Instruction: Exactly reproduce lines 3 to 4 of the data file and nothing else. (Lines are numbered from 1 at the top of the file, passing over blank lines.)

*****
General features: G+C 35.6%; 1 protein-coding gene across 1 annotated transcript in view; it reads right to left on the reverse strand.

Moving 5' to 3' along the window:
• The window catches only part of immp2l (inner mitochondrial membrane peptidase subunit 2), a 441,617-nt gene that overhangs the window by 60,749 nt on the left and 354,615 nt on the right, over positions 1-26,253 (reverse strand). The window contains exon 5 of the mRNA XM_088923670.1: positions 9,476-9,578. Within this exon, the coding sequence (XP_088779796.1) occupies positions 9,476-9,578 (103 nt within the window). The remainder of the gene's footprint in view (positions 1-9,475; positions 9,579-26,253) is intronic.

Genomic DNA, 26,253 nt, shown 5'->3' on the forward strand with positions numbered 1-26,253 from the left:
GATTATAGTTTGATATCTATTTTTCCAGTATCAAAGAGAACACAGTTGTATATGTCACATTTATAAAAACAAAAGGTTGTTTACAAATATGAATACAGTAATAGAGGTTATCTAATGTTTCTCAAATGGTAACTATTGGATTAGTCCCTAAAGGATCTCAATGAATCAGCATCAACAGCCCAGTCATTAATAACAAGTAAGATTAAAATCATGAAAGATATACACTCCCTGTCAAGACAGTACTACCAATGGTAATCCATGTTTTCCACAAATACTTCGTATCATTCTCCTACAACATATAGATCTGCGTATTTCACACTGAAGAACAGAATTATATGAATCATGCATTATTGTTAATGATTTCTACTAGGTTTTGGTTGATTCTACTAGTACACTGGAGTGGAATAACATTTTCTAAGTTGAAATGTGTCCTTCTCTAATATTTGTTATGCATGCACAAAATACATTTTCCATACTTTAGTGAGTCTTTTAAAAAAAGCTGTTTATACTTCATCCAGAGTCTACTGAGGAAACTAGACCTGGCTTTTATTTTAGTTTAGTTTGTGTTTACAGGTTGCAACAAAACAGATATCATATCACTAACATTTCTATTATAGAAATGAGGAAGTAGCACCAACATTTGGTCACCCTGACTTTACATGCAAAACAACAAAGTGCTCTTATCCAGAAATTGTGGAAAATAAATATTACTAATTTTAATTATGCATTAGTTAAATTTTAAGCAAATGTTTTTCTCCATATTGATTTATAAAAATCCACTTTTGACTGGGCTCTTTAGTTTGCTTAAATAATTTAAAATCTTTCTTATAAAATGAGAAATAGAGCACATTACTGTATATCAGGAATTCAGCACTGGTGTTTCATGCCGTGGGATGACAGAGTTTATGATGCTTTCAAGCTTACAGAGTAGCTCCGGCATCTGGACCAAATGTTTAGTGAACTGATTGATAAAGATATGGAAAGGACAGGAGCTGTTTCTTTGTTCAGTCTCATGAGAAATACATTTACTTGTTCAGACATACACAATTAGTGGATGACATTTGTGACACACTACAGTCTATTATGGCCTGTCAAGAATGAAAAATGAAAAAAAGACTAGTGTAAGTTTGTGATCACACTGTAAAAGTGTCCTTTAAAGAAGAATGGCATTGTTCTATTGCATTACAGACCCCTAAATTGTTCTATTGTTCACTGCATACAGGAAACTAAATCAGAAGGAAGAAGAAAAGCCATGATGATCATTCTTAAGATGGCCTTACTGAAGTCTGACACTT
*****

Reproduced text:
• The window catches only part of immp2l (inner mitochondrial membrane peptidase subunit 2), a 441,617-nt gene that overhangs the window by 60,749 nt on the left and 354,615 nt on the right, over positions 1-26,253 (reverse strand). The window contains exon 5 of the mRNA XM_088923670.1: positions 9,476-9,578. Within this exon, the coding sequence (XP_088779796.1) occupies positions 9,476-9,578 (103 nt within the window). The remainder of the gene's footprint in view (positions 1-9,475; positions 9,579-26,253) is intronic.

Genomic DNA, 26,253 nt, shown 5'->3' on the forward strand with positions numbered 1-26,253 from the left: